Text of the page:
Multi-Grammy Award-winning dancehall artiste Rexton 'Shabba Ranks' Gordon returned to Jamaica for his mother's funeral and delivered an impassioned speech at the graveside gathering that tugged at heartstrings with its sincerity, raw grief and the force of the entertainer's personality.
"All I can tell you about this woman ya is just love. She no teach I nothing more than love, she no give I nothing more than love. . the greatest weapon , the greatest machinery to live life, to face life and to defeat the struggle of life , my mother give me the blood of Jesus Christ...you can't survive, you cannot live without Jesus inna yu life...so today, over my mother's body, if you don't know God, you need fi get to know God , see the product of God ya," he said.
There was reportedly a viewing at Pastor Blair Deliverance Centre at 104 (Waltham Park Road) on Saturday. After that, the family travelled to her birthplace in Sturge Town, St Ann where she will be buried in the family plot.
Looking dapper in a white jacket, black shirt, gold chains, white pants, white shoes and a white bandana with 'Mama' written in gold lettering wrapped around his head, Shabba Ranks recounted the tenets of love, peace and empathy towards others that his mother imparted in his life while growing up in the Seaview Gardens community of Kingston.
"My old lady raised me in this manner. This lady put on the boxing gloves and show I how to strive and survive life. Wah mi say? When you hear Shabba say him love him mother and I man work hard inna life fi mek sure I mother alright. Mi is a yute grow inna the ghetto but mi don't know what ghetto life is because my mother work hard for her seven children, but for everyone else's children," he intoned to nods of agreement and cheers of approval from a small gathering of family and friends, some dressed in masks.
"From mi know my mother, she never yet cook a pot of food and her seven pickney alone eat that...everyone else get a plate. Is a woman who show I love, empathy. She had no animosity towards no one...she no rest in peace, she stand up in glory," he said.
He related an anecdote when he was 14-15 years, and how he almost gave up on music to resort to a life of mayhem and violence, but his mother's stern but gentle words returned him to his chosen path.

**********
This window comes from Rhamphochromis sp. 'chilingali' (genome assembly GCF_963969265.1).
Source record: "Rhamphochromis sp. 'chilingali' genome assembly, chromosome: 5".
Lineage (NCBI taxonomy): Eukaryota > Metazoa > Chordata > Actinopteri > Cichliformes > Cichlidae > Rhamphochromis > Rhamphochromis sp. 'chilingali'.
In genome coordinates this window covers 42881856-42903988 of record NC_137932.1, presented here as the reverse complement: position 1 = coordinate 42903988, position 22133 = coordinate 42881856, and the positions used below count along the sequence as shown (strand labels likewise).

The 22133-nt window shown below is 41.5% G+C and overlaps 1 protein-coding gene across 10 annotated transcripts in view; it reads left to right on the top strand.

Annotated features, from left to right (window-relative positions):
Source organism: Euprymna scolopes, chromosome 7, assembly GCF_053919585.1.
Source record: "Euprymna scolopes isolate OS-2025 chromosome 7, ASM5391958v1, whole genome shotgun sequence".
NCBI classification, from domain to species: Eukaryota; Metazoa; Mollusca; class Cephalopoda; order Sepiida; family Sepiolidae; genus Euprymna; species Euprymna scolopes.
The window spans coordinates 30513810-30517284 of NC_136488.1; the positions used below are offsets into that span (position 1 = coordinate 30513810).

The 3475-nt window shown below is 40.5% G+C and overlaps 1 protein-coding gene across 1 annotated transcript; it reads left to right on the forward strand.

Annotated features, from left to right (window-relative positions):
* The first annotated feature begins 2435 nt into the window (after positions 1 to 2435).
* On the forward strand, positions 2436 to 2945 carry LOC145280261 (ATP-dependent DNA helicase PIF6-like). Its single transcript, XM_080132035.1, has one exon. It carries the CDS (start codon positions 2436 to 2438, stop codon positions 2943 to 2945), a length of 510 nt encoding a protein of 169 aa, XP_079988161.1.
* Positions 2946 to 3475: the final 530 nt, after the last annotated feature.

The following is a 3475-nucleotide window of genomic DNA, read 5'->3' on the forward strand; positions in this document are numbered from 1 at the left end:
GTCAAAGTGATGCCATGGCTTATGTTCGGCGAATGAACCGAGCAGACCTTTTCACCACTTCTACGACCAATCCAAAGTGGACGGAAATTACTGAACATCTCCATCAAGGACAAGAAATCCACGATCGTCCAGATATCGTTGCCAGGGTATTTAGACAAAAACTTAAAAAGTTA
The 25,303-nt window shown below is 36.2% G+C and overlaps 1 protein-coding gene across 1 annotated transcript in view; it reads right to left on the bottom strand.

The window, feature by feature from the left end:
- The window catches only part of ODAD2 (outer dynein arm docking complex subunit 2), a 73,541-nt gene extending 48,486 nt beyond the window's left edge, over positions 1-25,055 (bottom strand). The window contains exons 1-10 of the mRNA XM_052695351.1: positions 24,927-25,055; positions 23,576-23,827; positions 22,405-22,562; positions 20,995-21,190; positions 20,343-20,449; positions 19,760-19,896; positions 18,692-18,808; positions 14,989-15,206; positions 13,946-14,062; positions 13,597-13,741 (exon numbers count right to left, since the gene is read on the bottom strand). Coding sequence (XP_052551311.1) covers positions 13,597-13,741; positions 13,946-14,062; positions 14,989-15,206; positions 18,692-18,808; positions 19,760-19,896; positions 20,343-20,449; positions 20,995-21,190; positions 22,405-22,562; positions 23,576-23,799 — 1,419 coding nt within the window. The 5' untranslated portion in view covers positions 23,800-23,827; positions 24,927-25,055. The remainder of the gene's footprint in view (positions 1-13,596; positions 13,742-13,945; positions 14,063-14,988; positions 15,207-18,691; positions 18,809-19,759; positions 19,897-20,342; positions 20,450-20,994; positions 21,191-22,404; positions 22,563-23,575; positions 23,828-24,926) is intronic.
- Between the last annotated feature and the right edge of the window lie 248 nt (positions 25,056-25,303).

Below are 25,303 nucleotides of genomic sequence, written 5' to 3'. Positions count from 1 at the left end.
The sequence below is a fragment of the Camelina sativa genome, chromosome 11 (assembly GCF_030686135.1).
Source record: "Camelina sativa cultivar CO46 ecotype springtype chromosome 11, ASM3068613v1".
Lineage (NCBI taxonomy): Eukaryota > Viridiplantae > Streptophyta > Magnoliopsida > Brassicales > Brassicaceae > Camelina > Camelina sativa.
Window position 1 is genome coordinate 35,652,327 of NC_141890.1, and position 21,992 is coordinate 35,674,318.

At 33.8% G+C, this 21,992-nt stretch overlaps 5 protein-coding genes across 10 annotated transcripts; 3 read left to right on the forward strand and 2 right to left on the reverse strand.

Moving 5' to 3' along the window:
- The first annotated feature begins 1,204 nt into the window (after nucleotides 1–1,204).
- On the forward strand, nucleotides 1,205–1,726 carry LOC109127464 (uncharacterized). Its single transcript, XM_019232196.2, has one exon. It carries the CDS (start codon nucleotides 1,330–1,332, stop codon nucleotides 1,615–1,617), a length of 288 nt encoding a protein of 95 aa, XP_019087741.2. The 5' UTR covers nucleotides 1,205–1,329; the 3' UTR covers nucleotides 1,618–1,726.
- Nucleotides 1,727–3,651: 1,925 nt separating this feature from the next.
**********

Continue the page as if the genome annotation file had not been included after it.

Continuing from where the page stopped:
"There was prominent people inna this music that try to stop I , everything I try to do, dem try stop I, it happen when supposed go foreign, a man bonce me out and say 'don't carry Shabba cause him ah go run way'. I walk all the way from Jammys go straight ah Seaview and is a long walk that, and is taxi mi tek go down a Jammys," Shabba reminisced.
"When I reach in I house, I look at I mother, I say to I mother 'mi say I done with music...straight kill people and badness,' and she say 'wah? Kill people and badness?'. She say "no murderer no in my generation'," he continued while a woman shouted "ah my auntie say that".
"No blood no de pon my generation. To how mi love how mi see yu a son, don't mek mi cry. Anywhere yu did a come from and ah talk bout kill, go back de and work harder, cause when God open up fi yu door, nobody can close it. She say 'siddown ya so, bawl if yu want bawl, cry if yu waan cry, holler if yu waan holler' but remember say is only the love of God can bring yu through," he said, as his voice cracked a little with emotion.
Then in closing, he turned to the beautiful casket.
"Hear mi woman, I thank you for everything that you've done for me, everything that you've done for me, I thank you. I know I live I life, and I know I mother know me love her, cause if it come for me to lose I life to let her live, mi woulda dead fi she live, brothers, mi woulda dead fi she live, sisters," he said.
He lamented that the only thing he couldn't give his mother was "the opening of the pearly gates to see Jesus' face'. Shabba said that his love for his mother set the precedence for him to love his wife.
"My mother is my first girlfriend, she taught me how to love my wife, people, mi love you all, thank oonu for your support," he concluded to cheers and applause from the gathering.
Mama Christie, 81, had been ailing for three years and passed away on February 23 after a short stay in hospital.